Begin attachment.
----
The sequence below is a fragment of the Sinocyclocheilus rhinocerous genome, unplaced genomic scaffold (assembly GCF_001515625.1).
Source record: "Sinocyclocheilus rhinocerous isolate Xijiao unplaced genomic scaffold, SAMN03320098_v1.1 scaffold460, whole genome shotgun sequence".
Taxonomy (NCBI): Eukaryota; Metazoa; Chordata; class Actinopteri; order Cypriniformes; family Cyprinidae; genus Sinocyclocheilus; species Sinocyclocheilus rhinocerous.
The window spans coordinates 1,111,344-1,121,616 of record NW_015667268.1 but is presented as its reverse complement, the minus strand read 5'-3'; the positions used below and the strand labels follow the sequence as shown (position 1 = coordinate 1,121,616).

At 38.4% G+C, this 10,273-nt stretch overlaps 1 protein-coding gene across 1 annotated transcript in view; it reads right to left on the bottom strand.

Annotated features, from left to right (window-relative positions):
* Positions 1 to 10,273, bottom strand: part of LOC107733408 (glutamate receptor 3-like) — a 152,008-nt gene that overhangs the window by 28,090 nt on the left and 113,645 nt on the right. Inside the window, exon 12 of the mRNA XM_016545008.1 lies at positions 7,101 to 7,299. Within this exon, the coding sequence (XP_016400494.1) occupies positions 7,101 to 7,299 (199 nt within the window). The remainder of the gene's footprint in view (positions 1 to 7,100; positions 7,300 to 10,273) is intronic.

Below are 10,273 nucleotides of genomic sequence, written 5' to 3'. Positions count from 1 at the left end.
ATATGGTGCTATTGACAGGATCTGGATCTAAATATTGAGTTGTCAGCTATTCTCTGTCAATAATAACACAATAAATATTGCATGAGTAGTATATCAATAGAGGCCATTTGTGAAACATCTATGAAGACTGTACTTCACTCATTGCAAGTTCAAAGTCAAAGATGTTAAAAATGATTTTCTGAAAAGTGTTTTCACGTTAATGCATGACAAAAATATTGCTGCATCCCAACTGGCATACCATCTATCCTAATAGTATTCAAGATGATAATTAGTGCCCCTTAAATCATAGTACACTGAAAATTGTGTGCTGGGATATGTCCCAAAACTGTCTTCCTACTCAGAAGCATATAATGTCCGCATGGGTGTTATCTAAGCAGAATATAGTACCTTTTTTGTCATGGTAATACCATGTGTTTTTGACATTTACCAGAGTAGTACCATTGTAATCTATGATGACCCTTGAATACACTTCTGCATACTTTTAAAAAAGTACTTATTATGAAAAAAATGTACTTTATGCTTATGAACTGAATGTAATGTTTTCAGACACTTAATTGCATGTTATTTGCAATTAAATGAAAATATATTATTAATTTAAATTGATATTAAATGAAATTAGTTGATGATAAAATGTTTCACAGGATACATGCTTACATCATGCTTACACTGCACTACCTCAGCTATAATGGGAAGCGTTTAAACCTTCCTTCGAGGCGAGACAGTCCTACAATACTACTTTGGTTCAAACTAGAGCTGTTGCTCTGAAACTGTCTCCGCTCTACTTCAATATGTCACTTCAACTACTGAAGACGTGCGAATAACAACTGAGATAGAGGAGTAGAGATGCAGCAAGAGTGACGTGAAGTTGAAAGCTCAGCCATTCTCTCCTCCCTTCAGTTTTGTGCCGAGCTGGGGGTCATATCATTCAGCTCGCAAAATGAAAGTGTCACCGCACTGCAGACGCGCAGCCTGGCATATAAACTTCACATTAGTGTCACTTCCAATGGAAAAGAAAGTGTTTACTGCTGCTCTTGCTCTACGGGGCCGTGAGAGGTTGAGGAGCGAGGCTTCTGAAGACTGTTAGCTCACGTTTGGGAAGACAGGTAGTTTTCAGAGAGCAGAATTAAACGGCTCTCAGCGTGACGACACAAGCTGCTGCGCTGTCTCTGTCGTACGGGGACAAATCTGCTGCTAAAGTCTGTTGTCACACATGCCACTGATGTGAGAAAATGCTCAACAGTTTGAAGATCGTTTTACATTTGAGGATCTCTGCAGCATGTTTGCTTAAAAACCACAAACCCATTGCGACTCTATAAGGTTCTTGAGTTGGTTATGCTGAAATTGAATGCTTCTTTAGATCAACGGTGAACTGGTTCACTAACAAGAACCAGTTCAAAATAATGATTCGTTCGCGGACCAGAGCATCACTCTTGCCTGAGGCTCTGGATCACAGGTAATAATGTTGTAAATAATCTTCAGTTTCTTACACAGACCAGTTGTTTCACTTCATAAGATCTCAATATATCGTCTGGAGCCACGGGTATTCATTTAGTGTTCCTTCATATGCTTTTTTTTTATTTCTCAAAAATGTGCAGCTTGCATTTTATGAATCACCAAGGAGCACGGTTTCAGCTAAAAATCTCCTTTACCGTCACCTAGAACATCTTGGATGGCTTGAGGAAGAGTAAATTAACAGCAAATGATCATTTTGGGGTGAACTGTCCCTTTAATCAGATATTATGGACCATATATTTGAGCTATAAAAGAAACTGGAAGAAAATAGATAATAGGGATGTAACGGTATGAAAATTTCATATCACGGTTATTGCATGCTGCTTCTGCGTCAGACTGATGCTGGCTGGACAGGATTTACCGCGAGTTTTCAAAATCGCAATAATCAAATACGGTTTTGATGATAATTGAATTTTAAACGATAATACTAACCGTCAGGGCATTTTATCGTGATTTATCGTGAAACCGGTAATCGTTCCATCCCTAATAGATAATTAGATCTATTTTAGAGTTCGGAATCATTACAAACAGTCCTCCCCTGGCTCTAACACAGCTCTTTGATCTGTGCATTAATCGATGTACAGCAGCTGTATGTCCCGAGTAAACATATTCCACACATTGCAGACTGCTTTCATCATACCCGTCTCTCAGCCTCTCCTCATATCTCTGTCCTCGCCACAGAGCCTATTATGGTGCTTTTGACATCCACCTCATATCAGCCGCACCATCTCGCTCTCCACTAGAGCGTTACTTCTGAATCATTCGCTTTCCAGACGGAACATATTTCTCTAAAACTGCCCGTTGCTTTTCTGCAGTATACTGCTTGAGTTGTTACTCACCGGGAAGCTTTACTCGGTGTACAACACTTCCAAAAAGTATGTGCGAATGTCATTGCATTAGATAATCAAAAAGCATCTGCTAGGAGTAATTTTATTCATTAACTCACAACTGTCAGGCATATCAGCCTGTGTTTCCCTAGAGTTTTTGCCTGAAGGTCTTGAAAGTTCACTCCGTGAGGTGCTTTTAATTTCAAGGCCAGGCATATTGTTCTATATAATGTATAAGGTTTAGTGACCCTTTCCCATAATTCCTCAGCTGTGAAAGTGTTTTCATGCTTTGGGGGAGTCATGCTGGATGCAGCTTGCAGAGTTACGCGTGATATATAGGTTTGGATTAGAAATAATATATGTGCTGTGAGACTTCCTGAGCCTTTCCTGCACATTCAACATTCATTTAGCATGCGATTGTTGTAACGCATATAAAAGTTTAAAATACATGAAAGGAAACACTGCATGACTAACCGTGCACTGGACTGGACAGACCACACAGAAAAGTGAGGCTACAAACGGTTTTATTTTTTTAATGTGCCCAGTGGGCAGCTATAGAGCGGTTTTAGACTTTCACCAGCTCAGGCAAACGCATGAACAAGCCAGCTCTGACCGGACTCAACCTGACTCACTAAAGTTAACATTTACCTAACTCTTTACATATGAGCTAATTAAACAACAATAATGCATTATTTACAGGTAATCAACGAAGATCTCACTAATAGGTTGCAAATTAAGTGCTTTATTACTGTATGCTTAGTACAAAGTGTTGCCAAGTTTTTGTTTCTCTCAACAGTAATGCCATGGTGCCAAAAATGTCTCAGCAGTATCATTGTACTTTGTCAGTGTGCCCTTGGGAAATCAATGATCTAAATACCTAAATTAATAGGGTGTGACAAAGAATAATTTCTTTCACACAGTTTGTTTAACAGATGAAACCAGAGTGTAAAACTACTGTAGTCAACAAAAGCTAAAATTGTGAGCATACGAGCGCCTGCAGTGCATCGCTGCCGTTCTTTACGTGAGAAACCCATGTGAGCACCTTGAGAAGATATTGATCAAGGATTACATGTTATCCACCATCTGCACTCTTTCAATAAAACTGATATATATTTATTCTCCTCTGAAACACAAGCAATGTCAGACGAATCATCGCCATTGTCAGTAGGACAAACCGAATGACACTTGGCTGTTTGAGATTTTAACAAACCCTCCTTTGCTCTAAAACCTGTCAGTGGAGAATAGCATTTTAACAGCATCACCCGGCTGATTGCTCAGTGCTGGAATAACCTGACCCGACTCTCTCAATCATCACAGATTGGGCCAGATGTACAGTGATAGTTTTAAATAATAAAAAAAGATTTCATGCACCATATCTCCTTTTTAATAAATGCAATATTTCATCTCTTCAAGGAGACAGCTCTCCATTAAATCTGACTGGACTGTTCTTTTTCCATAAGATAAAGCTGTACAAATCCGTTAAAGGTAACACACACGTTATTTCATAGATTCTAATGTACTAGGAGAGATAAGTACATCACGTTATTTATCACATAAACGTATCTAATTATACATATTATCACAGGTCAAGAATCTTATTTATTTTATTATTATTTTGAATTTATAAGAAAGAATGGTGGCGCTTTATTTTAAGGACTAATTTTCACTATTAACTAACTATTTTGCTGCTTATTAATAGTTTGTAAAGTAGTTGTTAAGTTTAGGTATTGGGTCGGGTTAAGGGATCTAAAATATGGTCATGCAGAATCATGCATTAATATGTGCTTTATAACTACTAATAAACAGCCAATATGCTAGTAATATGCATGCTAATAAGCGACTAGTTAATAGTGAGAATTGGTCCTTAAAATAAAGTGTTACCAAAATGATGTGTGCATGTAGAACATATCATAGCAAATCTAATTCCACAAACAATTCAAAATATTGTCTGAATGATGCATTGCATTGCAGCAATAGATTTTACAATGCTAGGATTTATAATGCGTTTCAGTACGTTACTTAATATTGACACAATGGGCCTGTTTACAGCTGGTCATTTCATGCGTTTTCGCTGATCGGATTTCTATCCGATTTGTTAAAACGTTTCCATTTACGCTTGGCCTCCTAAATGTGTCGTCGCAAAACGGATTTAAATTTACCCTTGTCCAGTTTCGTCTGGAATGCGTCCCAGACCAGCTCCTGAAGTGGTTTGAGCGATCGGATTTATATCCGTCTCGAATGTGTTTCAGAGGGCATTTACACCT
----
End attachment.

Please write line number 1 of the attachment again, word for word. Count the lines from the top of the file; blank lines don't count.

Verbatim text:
The sequence below is a fragment of the Sinocyclocheilus rhinocerous genome, unplaced genomic scaffold (assembly GCF_001515625.1).